LGBT Community: Please don’t vilify our friends, like Tom Hanks

entertainment, lgbt, media, religion Add comments (2)

tom_hanksThose who voted yes on Proposition 8 have been called many things in the aftermath of  the election. Haters. Bigots. Hypocrites. Christianists, and those are only a few of the more kind labels. But never have I heard anyone refer to them as un-American.

Tom Hanks has come under fire recently for retracting his statement from last week where he said voting for Proposition 8 was un-American. Unsurprisingly, some in the LGBT community are up in arms over the retraction, despite the infrequency of such a charge. 

The LGBT community is still smarting from the unhealed wound that is Prop 8, myself included. I married my partner in September of 2008, and there’s a reasonable chance that by the summer of 2009 it will be rendered invalid. (Catholics, Mormons can expect a bill if that happens).

There are multitude of reasons of why marriage equality lost in November. One I keep coming back to is a failure to cast the role of the villain in the battle against Prop 8. Unlike Prop 6 in 1978, there was no John Briggs to debate, and no Anita Bryant to galvanize  our base. Instead in 2008 we had the Catholic and Mormon church, two amorphous beasts that were nearly impossible to vilify in the minds of the public. 

Since the election, many in the LGBT community have been quick to accuse and eager to demonize, perhaps in an effort to finally cast the “villain” we never had the opportunity to confront. Unfortunately, we are not always right in this rush to judgement. Naiveté, retractions, misstatements and quotes taken-out-of-context can erase years of LGBT favor and support. Even members of the LGBT community are not immune. 

Among many, Reverend Rick Warren now fills the role of villain quite nicely, Prior to the election, Warren made a video supporting Prop 8, and later compared gay marriage to incest and pedophilia. But who was talking about Warren prior to the election? Where was the outrage then? Drowned out by the noise against the Mormon and Catholic church? Granted Warren himself leads a church (an unfortunate pattern), but at least we could have put a face to the hate, a person to focus on, and someone to discredit. 

Which brings us back to Tom Hanks. 

First his original statement (via Fox News):

“…and the truth is a lot of Mormons gave a lot of money to the church to make Prop-8 happen, there are a lot of people who feel that is un-American, and I am one of them. I do not like to see any discrimination codified on any piece of paper, any of the 50 states in America, but here’s what happens now. A little bit of light can be shed, and people can see who’s responsible, and that can motivate the next go around of our self correcting Constitution, and hopefully we can move forward instead of backwards. So let’s have faith in not only the American, but Californian, constitutional process.”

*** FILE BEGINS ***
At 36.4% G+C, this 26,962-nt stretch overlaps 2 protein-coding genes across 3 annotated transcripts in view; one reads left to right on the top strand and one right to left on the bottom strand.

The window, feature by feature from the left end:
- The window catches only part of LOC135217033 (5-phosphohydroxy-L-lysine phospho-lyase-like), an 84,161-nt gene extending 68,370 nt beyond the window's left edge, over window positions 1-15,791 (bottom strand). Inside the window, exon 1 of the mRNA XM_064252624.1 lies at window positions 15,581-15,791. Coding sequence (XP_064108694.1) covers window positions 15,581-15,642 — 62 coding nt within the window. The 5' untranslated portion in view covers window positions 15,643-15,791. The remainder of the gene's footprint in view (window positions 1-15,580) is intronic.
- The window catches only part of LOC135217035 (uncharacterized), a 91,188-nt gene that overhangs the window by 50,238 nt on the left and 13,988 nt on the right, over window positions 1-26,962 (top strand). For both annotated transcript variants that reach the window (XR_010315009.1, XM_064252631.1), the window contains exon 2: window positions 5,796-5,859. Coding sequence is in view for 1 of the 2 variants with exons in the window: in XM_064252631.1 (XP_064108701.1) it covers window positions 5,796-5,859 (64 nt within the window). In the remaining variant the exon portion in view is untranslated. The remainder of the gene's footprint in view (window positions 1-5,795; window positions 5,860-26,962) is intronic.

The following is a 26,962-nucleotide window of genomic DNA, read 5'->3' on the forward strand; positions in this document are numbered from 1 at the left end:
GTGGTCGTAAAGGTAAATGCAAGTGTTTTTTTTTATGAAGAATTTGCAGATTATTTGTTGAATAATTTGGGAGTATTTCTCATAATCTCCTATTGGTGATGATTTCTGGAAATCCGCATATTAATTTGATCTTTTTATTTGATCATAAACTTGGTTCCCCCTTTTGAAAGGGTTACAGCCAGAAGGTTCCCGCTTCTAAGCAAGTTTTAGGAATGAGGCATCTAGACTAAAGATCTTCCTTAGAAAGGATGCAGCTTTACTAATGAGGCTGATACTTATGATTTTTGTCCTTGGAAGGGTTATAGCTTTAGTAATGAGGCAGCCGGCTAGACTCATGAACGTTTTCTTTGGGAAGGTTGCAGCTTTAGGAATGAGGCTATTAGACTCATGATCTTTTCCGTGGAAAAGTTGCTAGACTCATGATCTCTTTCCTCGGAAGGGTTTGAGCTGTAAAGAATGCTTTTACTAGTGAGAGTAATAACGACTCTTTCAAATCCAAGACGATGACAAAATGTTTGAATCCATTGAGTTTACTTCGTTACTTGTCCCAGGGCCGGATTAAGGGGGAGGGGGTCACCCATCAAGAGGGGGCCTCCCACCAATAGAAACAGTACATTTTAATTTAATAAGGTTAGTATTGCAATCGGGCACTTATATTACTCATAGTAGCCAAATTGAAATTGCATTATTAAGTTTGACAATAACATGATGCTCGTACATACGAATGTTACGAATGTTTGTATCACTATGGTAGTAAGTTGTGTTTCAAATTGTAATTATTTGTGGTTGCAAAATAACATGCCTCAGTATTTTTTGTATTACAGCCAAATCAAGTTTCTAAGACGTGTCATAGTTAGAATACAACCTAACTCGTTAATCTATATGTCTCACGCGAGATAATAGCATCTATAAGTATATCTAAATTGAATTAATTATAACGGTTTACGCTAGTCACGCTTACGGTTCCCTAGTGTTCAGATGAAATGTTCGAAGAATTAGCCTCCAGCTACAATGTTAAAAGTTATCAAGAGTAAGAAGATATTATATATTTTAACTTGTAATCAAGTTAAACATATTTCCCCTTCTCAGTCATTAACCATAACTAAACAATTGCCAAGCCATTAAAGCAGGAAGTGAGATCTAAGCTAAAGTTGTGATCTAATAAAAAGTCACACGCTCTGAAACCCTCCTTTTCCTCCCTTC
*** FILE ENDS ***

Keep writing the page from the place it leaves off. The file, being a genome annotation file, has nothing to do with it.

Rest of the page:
And now his retraction (via a publicist):

“I believe Proposition 8 is counter to the promise of our Constitution; it is codified discrimination. But everyone has a right to vote their conscience; nothing could be more American, To say members of the Church of Jesus Christ of Latter Day Saints who contributed to Proposition 8 are ‘un-American’ creates more division when the time calls for respectful disagreement. No one should use ‘un- American’ lightly or in haste. I did. I should not have.”

I anticipate the reaction in the LGBT community will be swift, viewing the retraction as cowtowing to the religious right. And considering the reaction already among some in the LGBT community, you’d think that Tom Hanks not only retracted his “un-American” comment, but whole-heartedly endorsed Prop 8 as well. Hanks only retracted the “un-American” label, which really seemed misapplied in the first place. Isn’t refusing to vote even more “un-American?” Regardless of what or who you are voting for?

Nor did the media or bloggers help by mischaracterizing the retraction as an apology, when the words “sorry”, “apologize” or “regret” appear nowhere in the statement.

What is important however is that “Discrimination should not be codified.” survived in the retraction. This says a lot more about Tom Hanks than any “giving in” does. Last time I checked Americans could still be bigots and hate mongers and racists. It doesn’t make them un-American. It makes them undesirable elements of society.

In such a toxic environment it’s easy to turn on friends, or those who been supportive of our cause. I too have been guilty of rushing to judgement (sorry Josh Brolin).  But these are the people we cannot afford to lose. Tom Hanks and Melissa Etheridge are not the villains. Barack Obama is not the villain. 

The LGBT community is still angry, and if that anger continues misdirected, we will lose more than friends and supporters, will lose our cause, and ourselves.

I… we… need to remember that hate, intolerance and ignorance are the villains, and those individuals who personify them. I don’t count Tom Hanks among them.

A reminder below of just how short our memories are…

Post by ILO on 01/24/09 at 2:01 pm